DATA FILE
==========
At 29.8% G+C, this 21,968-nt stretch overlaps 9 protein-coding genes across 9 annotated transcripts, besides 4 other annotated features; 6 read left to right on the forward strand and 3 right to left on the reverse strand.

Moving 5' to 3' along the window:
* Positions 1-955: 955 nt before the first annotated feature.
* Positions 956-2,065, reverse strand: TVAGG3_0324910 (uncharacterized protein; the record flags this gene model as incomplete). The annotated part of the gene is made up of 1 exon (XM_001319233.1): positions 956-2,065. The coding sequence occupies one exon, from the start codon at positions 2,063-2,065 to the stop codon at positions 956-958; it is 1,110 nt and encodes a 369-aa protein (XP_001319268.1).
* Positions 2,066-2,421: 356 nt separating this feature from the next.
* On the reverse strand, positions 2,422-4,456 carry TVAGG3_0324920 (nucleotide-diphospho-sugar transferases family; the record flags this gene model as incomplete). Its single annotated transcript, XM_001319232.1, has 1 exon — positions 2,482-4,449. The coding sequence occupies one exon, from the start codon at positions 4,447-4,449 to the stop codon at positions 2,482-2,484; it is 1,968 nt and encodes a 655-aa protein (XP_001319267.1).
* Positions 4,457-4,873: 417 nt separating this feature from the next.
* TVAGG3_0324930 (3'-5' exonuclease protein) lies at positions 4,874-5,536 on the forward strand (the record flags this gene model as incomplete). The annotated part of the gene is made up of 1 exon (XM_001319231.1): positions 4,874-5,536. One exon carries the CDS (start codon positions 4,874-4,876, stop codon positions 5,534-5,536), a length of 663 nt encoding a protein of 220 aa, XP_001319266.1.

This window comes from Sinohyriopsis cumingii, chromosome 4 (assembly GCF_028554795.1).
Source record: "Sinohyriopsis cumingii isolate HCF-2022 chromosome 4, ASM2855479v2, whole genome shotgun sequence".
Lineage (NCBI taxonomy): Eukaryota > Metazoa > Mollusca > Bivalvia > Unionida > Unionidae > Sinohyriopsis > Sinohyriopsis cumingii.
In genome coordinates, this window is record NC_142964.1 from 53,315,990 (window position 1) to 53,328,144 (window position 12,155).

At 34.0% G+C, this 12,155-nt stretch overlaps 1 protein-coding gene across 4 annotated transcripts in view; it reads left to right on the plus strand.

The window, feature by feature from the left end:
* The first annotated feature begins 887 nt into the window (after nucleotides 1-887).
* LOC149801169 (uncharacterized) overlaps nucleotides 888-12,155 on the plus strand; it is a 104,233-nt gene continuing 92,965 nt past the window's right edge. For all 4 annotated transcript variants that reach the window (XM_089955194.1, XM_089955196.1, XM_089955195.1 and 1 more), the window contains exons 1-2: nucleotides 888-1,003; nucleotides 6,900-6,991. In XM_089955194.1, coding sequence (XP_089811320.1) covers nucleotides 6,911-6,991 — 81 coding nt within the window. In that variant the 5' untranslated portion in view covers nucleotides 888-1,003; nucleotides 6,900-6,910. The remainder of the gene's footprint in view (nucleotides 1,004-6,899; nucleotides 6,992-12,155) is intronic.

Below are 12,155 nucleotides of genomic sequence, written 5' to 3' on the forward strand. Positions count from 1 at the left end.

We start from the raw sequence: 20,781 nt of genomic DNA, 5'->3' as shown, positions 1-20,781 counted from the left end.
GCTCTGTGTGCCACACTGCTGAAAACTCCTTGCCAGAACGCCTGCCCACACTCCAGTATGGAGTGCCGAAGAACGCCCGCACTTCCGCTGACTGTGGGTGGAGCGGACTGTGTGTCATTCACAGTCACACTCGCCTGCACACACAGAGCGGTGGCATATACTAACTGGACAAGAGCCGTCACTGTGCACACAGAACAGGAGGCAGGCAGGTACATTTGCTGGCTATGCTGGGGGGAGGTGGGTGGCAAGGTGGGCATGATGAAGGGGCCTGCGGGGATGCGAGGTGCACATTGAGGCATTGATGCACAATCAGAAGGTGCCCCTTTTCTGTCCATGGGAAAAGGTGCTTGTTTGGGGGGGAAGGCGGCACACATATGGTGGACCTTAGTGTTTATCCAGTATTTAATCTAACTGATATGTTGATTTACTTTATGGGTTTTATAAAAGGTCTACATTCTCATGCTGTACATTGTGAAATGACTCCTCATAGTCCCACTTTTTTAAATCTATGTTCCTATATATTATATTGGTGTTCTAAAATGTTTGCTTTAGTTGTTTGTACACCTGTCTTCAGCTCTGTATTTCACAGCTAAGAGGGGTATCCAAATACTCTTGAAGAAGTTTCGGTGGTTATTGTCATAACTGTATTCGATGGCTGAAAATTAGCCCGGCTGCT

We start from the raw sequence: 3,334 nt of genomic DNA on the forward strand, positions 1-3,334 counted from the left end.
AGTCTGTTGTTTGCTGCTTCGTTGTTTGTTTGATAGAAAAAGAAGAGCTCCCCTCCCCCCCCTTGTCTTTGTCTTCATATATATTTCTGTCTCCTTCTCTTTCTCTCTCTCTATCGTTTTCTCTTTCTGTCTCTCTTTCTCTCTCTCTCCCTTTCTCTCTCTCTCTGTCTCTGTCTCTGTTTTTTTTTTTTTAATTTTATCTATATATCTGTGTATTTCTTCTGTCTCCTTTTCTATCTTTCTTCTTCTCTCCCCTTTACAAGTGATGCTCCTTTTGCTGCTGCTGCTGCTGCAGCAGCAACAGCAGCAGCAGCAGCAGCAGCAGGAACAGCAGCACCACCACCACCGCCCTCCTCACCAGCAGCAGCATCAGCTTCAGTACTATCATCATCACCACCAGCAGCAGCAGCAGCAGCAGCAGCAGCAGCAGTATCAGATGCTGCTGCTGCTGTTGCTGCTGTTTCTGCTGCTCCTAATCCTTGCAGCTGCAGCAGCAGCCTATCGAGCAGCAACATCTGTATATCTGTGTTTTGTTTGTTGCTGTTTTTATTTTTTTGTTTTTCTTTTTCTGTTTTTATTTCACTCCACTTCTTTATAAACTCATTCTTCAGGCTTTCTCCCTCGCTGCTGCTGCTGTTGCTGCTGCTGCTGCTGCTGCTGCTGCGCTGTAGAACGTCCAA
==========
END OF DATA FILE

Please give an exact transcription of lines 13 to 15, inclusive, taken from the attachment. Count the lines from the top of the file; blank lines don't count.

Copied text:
At 34.0% G+C, this 12,155-nt stretch overlaps 1 protein-coding gene across 4 annotated transcripts in view; it reads left to right on the plus strand.

The window, feature by feature from the left end:
* The first annotated feature begins 887 nt into the window (after nucleotides 1-887).